The garden was a bit on the muddy side, and so was I after I'd finished. I spent half an hour in the bath and right now I'm sitting here having a big mug of tea, trying not to notice the shooting pains in my back. Did I mention the couple of hundredweight of materials that I used? I really should have invested in a wheelbarrow rather than lugging everything around by hand. Even though I remembered to bend at the knees, not the waist, it was still a fair bit more work than I'm used to. I might have to go and find some painkillers in a bit...

This evening I have a feeling I'm just going to veg out in front of the TV. I've been watching Neil Brand's series The Sound of Cinema and really enjoying it. It says a lot about me that several people tweeted or messaged me when it was on saying "are you watching BBC Four?" Oh yes. Very much my sort of thing. The first programme featured the work of one of my favourite film composers, Bernard Hermann and there are interviews with Martin Scorsese, Hans Zimmer and Vangelis to look forwards to as well.


The sun's shining and I'm sitting here listening to music on the 50/90 jukebox, leaving comments and encouragement on another batch of songs (I'm closing in on 400 now). Even though it's the first week of October it's like summer outside. The temperature in the conservatory is nearly 20°C and it's only a couple of degrees cooler in the garden. I've not needed to put the central heating on yet this autumn, which pleases me considerably. I'm hoping that the conservatory will keep the house warmer this winter by reducing the heat lost through the patio doors. I can't really tell so far because the nights haven't been cold enough. We'll have to see.

The weather hasn't been like this all week, though. I was in Bristol on Tuesday evening to see Robin Ince at the Colston Hall and on the way back to the car I got absolutely soaked.

I enjoyed the gig a lot - Robin's current tour is titled The Importance of Being Interested and he took us on a hugely entertaining romp through observations on Charles Darwin, Richard Feynman, neuroscience, cosmology, anthropology and the mighty Brian Blessed at truly breakneck speed. "I've cut about two hours from this," he told us as he started, flipping through three slides that took us from the Big Bang, the formation of the Solar System and the evolution of life on Earth in a couple of seconds, but in his inimitable style he gets diverted from the diversions that occur to him as he got sidetracked from whatever it was that he was originally telling us about, and still manages to tie everything together and throw in a punchline for good measure. His accompanying Powerpoint presentation featured everything from photos of naked mole rats through the Hubble Deep Field and scans of pages from Orbis Publishing's 80's magazine The Unexplained, which made me laugh out loud (it was never the most scientifically oriented or even factually accurate of magazines.) "I've still got mine!" I told him - "So have I!" he replied, grinning.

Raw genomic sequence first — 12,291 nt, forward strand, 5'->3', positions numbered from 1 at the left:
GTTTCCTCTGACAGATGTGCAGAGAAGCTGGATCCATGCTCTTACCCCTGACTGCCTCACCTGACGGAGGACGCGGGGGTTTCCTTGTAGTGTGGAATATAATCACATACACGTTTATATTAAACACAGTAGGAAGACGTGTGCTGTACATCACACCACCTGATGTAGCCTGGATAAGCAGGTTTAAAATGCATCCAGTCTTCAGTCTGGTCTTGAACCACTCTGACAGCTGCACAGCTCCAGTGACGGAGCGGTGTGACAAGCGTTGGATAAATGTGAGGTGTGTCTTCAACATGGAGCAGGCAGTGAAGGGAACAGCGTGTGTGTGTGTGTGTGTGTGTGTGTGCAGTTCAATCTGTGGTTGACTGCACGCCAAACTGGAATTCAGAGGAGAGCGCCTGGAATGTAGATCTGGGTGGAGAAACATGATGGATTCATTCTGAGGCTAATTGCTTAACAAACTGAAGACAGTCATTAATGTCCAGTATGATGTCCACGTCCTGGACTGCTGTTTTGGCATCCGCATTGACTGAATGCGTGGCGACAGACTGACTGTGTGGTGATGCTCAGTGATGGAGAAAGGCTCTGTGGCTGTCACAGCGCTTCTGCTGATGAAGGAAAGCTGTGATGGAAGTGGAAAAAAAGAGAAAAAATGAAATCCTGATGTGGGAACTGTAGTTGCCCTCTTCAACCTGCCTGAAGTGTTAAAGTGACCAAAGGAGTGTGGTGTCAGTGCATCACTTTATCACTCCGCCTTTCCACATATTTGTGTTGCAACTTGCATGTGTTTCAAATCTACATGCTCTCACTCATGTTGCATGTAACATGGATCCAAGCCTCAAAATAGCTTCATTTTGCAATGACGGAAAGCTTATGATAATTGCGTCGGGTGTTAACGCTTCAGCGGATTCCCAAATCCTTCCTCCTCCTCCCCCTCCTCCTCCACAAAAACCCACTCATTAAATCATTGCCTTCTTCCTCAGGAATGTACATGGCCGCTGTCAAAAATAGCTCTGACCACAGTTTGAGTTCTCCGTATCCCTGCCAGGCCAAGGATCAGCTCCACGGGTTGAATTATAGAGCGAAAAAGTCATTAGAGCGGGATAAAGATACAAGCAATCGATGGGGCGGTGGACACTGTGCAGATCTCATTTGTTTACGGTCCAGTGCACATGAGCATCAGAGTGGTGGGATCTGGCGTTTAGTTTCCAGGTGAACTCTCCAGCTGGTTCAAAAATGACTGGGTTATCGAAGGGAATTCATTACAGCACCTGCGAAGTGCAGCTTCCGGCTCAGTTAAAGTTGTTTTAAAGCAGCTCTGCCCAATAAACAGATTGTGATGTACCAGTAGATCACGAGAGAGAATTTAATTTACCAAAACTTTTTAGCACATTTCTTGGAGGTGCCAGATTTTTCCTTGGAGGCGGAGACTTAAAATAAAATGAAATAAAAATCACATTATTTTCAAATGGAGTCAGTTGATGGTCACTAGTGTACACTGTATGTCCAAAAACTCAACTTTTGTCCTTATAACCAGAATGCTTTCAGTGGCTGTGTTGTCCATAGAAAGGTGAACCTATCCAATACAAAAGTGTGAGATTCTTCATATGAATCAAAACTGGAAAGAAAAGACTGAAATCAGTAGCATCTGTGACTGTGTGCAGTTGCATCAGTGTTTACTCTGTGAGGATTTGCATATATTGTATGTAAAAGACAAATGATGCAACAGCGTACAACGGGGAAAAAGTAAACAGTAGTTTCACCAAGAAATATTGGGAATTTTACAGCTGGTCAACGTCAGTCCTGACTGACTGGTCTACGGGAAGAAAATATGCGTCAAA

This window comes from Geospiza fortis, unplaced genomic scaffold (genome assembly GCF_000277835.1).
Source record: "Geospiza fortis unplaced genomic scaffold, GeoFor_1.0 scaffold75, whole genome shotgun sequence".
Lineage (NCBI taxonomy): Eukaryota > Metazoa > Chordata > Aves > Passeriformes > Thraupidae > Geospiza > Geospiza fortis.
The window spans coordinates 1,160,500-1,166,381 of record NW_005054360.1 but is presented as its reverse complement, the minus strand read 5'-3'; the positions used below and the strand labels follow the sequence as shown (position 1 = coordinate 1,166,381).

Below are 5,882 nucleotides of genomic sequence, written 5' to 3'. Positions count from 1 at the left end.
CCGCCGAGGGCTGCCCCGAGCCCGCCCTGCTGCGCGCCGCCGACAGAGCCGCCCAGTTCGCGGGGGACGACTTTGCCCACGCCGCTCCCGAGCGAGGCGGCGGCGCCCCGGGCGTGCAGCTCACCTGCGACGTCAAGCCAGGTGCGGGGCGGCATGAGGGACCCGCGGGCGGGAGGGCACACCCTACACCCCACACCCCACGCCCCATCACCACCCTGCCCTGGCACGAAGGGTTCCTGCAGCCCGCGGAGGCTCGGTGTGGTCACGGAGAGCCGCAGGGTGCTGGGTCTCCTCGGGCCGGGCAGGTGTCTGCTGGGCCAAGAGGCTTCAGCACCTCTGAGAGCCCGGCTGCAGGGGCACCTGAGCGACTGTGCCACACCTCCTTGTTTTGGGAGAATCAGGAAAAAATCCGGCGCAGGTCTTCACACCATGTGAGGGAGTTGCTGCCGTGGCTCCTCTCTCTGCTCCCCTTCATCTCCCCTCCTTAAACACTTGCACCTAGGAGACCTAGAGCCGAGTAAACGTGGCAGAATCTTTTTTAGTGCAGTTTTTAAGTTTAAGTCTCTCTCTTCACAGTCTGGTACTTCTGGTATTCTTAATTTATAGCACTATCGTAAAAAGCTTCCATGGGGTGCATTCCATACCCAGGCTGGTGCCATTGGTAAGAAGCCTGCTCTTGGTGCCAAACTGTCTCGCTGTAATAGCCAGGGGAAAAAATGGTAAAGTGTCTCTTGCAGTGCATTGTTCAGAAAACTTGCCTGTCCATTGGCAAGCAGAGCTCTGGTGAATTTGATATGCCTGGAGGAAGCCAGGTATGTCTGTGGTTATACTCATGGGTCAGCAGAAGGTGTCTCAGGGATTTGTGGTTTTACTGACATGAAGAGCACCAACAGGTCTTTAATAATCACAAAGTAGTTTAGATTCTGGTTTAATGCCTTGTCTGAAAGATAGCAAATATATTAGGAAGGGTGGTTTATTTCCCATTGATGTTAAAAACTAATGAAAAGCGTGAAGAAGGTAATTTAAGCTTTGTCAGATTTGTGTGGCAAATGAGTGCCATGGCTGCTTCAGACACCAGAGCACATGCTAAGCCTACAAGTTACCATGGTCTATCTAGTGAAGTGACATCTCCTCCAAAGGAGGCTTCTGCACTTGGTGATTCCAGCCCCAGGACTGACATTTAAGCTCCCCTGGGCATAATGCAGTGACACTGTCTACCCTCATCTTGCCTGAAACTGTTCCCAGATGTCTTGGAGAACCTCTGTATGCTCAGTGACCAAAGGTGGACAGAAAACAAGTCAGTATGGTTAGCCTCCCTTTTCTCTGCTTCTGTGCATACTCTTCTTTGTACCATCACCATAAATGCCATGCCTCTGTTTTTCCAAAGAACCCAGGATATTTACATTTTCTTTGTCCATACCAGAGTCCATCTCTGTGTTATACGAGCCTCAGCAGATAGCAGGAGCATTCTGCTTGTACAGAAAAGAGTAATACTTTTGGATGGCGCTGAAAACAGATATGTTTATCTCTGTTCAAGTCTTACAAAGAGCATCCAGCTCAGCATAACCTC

Robin's still on tour. If you have the opportunity to go and see him, do. You'll have fun.


Rocktober - in which FAWM and 50/90 participants record cover versions of songs by other artists - is well under way. I don't know whether I'll be joining in this year; I'm taking a break from recording music this weekend and we'll have to see how things go after that. At the moment I don't feel like getting up to much at all. I did quite a bit of gardening last weekend and my back has been aching ever since, so I am going to take it easy for the next couple of days. Well, apart from maybe building a rockery. I've got all the materials ready to go. And the lawn has grown a fair bit since last weekend, when I gave it what I thought would be its last cut of the year...


I've just uploaded song number 52 to my profile at the 50/90 site. That will be my last piece for 50/90, as the challenge concludes at midnight tonight. It's been an amazing ninety days of focusing heavily on writing and recording music. I learned a lot about the process of songwriting, and I've written more songs this year than I have in the last five years put together. I'm really going to miss the challenge of coming up with something new every couple of days, although I still have lots of listening and commenting to do on other people's work - the site will stay up for exactly that reason. There's lots of great music to discover in there, and I will be listening to as much of it as I can over the coming weeks.


But after October comes November, and National Novel Writing Month is already looming on the horizon. After failing abjectly in 2011 I cruised to an easy win last year; I hope I'll have a successful month of noveling this year, too.